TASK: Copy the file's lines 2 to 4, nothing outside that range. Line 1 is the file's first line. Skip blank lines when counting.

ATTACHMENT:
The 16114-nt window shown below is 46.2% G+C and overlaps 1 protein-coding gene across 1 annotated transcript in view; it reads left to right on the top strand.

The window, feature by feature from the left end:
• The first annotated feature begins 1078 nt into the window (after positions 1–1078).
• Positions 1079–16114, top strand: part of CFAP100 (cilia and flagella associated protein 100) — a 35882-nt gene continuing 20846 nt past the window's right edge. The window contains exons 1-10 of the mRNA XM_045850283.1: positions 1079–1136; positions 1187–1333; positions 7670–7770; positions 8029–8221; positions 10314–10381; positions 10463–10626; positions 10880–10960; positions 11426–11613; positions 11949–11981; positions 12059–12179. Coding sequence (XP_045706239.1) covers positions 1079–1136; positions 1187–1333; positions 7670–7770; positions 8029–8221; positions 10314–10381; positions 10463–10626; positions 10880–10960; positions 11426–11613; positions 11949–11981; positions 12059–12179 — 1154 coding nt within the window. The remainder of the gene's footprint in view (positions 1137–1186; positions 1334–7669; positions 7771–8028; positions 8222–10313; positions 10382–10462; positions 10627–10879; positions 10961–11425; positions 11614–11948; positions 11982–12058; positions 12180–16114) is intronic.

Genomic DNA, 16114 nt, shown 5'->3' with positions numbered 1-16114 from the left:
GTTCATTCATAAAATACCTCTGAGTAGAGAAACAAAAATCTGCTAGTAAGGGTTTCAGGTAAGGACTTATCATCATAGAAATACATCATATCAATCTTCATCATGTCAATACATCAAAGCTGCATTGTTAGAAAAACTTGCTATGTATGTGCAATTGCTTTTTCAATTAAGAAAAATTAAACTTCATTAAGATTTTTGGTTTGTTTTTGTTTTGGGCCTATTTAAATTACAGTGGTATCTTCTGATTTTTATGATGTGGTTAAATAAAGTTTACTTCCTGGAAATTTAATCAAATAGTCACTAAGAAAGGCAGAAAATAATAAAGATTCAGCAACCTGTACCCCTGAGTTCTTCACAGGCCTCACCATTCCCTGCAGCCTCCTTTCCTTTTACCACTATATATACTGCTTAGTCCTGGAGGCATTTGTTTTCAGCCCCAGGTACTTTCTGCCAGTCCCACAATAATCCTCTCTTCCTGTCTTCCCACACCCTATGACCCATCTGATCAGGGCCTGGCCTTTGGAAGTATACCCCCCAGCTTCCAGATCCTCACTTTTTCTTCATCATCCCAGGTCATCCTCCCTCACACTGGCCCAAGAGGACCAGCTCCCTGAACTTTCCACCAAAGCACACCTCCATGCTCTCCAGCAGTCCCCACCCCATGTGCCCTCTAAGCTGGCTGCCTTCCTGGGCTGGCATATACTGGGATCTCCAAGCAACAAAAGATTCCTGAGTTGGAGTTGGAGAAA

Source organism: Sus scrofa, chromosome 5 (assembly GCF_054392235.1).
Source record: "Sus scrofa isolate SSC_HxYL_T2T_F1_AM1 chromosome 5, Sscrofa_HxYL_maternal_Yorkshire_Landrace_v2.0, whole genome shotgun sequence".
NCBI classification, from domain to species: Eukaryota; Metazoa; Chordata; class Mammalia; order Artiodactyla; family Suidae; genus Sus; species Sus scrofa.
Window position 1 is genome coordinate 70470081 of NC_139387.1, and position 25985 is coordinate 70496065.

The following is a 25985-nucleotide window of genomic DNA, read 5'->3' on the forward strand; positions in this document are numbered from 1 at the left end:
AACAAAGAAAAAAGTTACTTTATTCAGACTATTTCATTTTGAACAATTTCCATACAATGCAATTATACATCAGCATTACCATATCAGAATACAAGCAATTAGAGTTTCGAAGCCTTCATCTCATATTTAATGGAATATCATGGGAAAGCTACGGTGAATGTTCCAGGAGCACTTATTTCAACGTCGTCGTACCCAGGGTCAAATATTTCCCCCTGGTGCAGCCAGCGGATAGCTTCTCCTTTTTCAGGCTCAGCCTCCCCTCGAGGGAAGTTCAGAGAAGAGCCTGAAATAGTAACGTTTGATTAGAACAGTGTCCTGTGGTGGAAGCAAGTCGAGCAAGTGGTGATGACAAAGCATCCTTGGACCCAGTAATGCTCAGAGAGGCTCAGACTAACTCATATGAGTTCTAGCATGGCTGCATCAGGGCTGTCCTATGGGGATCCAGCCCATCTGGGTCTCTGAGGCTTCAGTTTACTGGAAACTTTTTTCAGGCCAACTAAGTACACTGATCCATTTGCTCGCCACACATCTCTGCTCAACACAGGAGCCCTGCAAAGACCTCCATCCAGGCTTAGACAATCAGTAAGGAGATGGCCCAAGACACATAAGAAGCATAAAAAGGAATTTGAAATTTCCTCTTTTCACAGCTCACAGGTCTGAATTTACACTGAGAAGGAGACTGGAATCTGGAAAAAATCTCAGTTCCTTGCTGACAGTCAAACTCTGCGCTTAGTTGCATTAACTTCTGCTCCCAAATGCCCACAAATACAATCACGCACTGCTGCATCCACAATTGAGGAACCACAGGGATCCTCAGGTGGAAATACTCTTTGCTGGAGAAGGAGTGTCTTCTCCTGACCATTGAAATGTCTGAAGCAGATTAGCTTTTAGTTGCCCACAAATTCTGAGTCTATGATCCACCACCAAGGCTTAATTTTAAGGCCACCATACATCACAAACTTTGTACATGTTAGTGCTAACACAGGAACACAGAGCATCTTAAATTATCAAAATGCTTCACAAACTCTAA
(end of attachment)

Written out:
The window, feature by feature from the left end:
• The first annotated feature begins 1078 nt into the window (after positions 1–1078).
• Positions 1079–16114, top strand: part of CFAP100 (cilia and flagella associated protein 100) — a 35882-nt gene continuing 20846 nt past the window's right edge. The window contains exons 1-10 of the mRNA XM_045850283.1: positions 1079–1136; positions 1187–1333; positions 7670–7770; positions 8029–8221; positions 10314–10381; positions 10463–10626; positions 10880–10960; positions 11426–11613; positions 11949–11981; positions 12059–12179. Coding sequence (XP_045706239.1) covers positions 1079–1136; positions 1187–1333; positions 7670–7770; positions 8029–8221; positions 10314–10381; positions 10463–10626; positions 10880–10960; positions 11426–11613; positions 11949–11981; positions 12059–12179 — 1154 coding nt within the window. The remainder of the gene's footprint in view (positions 1137–1186; positions 1334–7669; positions 7771–8028; positions 8222–10313; positions 10382–10462; positions 10627–10879; positions 10961–11425; positions 11614–11948; positions 11982–12058; positions 12180–16114) is intronic.